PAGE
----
Lahore attack: Dozens of children and mothers among victims of Easter Sunday suicide bombing

'Many of the children's rides were still operating, while there were dead bodies lying all around them'

Dozens of children and mothers are among the victims of the Easter suicide bombing in a Lahore public park in which at least 72 people have been killed.

A breakaway faction of the Pakistani Taliban has claimed responsibility for the attack in Gulshan Iqbal Park.

Even though the group said it had deliberately targeted Christians "celebrating Easter", it has emerged that most of those killed in Lahore were Muslims.

Of the dead, 14 have been identified as Christians, according to Lahore Police Superintendent Mohammed Iqbal. 

Pakistani authorities have launched a hunt for those behind the bombing - the deadliest on Pakistan soil since the Peshawar school massacre in December 2010 in which 134 children were slaughtered. 

Some reports have placed the number of children killed on Sunday at 29. Many of those injured are in a serious condition, leading to fears the death toll could rise still further.

Punjab's chief minister, Shahbaz Sharif, has announced three days of mourning and pledged to bring the perpetrators to justice.

The explosion took place near the main gate of the park, close to the swings and rides of the children's play area.

Mohammad Ali, a student who lives nearby, said he saw many children killed.

"I saw body parts everywhere, especially those of young children," he told The Guardian.

"It was quite haunting, as many of the children's rides were still operating, while there were dead bodies lying all around them."

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Forensic officers look for evidence at the site of a blast that happened outside a public park on Sunday, in Lahore, Pakistan, March 28, 2016 (Reuters/Mohsin Raza)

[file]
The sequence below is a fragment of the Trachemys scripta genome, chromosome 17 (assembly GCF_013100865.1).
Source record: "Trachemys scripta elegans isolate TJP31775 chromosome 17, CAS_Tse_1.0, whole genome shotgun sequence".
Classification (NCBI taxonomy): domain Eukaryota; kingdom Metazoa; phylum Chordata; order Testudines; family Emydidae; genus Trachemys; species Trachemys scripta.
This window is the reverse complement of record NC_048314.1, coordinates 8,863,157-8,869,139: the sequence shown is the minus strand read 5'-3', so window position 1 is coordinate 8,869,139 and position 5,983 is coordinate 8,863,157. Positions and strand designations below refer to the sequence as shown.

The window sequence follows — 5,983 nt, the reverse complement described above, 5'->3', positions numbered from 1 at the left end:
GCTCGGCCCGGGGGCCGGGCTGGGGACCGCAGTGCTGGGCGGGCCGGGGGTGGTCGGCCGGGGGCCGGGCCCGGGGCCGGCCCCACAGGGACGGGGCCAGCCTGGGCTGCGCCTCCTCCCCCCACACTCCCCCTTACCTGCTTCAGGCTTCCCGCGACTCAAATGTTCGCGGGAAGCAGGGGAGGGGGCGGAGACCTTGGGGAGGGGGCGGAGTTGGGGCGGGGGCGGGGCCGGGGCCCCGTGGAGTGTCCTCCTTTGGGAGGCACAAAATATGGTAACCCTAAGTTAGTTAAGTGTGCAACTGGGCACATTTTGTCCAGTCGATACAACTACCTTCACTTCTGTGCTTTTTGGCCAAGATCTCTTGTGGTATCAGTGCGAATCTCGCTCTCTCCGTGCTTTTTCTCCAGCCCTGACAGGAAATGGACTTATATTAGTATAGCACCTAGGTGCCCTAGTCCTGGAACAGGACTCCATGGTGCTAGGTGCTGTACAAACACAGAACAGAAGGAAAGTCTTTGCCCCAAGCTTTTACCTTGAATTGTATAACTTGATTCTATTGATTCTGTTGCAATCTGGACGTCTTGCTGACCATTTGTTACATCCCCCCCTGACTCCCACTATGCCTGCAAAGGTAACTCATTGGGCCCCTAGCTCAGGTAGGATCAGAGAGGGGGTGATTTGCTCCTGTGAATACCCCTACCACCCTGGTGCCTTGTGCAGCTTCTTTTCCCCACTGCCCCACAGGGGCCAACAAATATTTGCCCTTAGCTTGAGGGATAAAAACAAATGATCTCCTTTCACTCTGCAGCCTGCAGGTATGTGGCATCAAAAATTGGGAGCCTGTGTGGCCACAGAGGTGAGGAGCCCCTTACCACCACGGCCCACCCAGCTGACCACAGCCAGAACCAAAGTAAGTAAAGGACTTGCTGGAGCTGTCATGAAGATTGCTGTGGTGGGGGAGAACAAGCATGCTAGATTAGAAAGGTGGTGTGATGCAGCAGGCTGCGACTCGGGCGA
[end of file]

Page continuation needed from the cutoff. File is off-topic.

Parents were seen searching for their children among the debris in the aftermath of the blast.

Jamaat-ul-Ahrar, a splinter group of the Taliban, has been waging an insurgency in Pakistan in affiliation with the Taliban in Afghanistan, where militants have been trying to regain power since being toppled by the US and allies in 2001.

Yet Lahore has seen relatively few attacks compared to areas close to the Afghan border.

The Taliban's leadership has seemed fractured in recent months. After an attack on a school in January, on of the group's official spokesperson denied involvement but another claimed responsibility.

At the time, a faction commander said the group was targeting youngsters who were being "prepared" for government service and would continue to target education institutions.

After this most recent attack, Jamaat-ul-Ahrar has also said it will continue its insurgency.

"This is a message to the Pakistani prime minister that we have arrived in Punjab," a spokesman said.

Pakistan's army chief, General Raheel Sharif, has convened an emergency meeting of the country's intelligence agencies to begin to track down those responsible for the attacks.

Salman Rafiq, a health adviser to the Punjab government, urged people to donate blood, saying many of the wounded are in a critical condition.

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